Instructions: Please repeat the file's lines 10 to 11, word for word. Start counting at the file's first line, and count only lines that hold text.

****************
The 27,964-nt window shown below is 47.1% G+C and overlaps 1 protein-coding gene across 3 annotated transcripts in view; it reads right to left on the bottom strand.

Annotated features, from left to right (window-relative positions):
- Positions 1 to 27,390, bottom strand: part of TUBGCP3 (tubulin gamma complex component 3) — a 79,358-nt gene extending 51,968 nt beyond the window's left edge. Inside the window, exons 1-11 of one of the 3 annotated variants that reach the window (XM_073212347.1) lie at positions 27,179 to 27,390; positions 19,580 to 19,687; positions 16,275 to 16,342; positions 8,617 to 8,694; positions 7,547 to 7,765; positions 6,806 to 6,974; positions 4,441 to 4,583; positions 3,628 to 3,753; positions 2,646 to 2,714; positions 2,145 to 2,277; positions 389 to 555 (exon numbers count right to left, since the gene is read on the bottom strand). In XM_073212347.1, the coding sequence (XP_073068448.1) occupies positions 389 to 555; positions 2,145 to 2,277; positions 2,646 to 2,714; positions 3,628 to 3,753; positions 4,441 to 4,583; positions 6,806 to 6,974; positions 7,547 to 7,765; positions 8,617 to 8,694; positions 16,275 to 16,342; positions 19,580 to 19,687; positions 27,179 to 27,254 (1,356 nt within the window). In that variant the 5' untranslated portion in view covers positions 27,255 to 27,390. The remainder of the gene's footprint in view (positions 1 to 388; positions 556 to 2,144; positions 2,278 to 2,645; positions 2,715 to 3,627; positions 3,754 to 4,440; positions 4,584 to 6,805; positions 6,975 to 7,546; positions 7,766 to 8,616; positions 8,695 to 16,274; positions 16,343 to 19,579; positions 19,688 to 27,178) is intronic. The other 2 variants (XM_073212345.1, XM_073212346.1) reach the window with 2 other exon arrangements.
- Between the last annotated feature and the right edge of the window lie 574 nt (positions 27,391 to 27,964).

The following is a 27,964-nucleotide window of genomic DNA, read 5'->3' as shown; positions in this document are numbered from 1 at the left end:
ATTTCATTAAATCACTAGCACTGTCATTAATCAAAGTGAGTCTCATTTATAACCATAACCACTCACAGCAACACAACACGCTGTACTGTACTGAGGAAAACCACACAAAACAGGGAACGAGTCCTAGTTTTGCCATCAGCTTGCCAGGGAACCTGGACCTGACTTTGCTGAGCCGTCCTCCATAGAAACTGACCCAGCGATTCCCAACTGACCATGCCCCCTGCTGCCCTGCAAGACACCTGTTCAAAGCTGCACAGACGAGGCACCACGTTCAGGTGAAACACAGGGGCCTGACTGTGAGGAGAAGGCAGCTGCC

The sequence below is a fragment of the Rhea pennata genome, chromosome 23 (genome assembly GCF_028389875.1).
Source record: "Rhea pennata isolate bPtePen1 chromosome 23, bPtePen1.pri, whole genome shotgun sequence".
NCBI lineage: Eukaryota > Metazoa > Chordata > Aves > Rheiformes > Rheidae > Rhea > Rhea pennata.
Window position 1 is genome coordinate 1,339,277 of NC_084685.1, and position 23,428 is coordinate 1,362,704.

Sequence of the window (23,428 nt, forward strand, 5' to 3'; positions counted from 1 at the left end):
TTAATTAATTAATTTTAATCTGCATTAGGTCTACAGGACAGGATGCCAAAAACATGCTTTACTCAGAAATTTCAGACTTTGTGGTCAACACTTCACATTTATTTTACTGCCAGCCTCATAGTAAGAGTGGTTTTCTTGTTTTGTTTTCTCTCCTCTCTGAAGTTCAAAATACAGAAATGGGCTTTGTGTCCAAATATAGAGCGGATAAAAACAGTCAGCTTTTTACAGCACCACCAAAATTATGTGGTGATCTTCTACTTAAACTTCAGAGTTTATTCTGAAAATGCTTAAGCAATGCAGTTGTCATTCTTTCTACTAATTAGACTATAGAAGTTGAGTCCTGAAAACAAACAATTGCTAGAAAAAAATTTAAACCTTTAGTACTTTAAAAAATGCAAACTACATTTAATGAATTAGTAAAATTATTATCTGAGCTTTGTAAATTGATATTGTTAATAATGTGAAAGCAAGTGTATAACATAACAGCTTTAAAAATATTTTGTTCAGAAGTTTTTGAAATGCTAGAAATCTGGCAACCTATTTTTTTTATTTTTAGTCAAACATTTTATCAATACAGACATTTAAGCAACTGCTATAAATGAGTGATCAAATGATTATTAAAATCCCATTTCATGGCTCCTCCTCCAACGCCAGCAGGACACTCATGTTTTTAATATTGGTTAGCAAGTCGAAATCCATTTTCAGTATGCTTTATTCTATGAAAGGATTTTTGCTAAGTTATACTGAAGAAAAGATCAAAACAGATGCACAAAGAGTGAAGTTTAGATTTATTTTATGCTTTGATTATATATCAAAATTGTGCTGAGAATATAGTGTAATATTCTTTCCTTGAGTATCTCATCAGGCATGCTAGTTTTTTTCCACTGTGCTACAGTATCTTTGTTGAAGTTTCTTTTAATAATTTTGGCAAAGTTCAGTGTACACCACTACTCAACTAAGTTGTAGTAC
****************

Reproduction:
Window position 1 is genome coordinate 1,339,277 of NC_084685.1, and position 23,428 is coordinate 1,362,704.

Sequence of the window (23,428 nt, forward strand, 5' to 3'; positions counted from 1 at the left end):